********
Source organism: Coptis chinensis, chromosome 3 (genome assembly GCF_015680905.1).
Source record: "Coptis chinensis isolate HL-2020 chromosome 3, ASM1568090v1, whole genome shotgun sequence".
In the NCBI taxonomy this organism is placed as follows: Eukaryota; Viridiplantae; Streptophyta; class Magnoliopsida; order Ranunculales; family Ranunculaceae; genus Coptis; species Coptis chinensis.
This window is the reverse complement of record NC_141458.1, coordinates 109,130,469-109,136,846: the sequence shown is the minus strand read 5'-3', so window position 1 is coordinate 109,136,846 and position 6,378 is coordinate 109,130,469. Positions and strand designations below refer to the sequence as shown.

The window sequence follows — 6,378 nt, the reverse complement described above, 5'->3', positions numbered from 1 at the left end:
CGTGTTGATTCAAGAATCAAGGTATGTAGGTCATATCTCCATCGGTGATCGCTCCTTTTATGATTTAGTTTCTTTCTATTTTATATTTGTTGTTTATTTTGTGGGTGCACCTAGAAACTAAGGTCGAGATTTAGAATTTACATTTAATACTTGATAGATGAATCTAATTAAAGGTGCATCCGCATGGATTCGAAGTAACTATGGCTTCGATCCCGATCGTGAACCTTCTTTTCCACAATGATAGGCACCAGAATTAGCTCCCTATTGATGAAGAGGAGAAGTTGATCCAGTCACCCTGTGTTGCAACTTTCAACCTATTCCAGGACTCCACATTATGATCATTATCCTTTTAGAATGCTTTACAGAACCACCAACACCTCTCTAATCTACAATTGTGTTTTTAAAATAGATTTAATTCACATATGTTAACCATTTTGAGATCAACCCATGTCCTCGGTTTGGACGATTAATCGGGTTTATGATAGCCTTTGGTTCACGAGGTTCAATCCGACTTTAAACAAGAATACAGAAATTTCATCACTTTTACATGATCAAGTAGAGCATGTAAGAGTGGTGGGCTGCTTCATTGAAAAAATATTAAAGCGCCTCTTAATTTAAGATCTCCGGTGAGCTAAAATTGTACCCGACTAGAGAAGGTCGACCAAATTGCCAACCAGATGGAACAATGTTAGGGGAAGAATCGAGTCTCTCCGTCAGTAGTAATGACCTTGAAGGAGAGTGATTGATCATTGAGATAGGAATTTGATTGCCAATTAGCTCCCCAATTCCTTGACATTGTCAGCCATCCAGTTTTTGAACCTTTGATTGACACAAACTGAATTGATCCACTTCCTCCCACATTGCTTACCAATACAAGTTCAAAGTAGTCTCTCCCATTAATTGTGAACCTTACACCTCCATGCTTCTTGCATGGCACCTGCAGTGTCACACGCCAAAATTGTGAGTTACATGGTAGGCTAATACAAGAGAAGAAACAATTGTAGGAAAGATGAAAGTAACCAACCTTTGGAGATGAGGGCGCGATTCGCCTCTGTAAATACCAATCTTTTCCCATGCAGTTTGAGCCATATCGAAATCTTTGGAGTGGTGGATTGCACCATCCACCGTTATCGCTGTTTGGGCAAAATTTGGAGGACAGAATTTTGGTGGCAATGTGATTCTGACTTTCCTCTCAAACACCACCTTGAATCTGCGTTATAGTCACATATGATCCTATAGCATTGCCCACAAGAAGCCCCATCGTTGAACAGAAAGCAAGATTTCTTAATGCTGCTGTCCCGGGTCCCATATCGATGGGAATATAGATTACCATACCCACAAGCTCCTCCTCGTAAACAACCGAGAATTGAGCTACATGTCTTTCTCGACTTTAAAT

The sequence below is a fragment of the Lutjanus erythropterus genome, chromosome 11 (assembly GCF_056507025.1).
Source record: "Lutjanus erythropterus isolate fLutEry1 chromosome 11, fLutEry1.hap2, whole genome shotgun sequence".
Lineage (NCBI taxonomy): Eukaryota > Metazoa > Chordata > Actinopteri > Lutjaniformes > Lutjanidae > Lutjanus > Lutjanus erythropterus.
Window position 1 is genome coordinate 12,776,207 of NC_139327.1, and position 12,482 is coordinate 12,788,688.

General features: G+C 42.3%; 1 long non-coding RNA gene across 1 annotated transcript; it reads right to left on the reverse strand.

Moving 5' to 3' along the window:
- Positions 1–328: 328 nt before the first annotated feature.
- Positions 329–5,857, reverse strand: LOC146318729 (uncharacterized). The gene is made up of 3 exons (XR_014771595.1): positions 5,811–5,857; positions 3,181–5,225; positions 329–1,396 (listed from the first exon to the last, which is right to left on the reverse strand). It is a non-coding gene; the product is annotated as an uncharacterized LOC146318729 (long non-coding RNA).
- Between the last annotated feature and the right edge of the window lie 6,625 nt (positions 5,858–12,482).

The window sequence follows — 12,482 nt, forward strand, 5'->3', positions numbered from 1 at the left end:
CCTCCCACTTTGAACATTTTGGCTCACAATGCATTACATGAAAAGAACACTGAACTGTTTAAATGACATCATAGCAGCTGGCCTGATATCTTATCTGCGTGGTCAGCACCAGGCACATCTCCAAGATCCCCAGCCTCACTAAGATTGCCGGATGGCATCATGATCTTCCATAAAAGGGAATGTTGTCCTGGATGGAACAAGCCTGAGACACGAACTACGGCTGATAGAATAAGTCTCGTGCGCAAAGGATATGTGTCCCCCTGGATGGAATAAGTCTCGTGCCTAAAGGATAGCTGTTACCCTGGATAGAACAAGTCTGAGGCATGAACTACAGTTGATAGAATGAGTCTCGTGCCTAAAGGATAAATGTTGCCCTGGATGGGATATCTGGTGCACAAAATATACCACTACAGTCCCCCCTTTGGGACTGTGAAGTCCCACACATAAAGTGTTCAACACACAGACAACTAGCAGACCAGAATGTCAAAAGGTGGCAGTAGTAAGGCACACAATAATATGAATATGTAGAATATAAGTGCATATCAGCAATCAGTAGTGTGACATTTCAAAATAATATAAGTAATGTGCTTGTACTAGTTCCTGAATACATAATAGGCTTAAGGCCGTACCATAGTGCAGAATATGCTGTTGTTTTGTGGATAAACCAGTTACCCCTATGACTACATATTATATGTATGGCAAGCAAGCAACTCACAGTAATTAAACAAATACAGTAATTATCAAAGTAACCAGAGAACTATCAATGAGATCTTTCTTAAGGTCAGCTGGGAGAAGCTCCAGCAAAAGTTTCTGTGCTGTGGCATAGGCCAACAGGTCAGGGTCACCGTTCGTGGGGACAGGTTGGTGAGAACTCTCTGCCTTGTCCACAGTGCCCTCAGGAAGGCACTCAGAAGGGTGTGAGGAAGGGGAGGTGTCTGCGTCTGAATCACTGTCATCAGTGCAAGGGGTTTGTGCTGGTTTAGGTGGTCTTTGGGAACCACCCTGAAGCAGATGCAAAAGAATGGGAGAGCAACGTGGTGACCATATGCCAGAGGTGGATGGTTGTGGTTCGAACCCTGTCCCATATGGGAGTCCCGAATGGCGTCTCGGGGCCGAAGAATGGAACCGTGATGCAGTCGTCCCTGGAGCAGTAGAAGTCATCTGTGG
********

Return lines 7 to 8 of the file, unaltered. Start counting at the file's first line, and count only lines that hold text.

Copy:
The sequence below is a fragment of the Lutjanus erythropterus genome, chromosome 11 (assembly GCF_056507025.1).
Source record: "Lutjanus erythropterus isolate fLutEry1 chromosome 11, fLutEry1.hap2, whole genome shotgun sequence".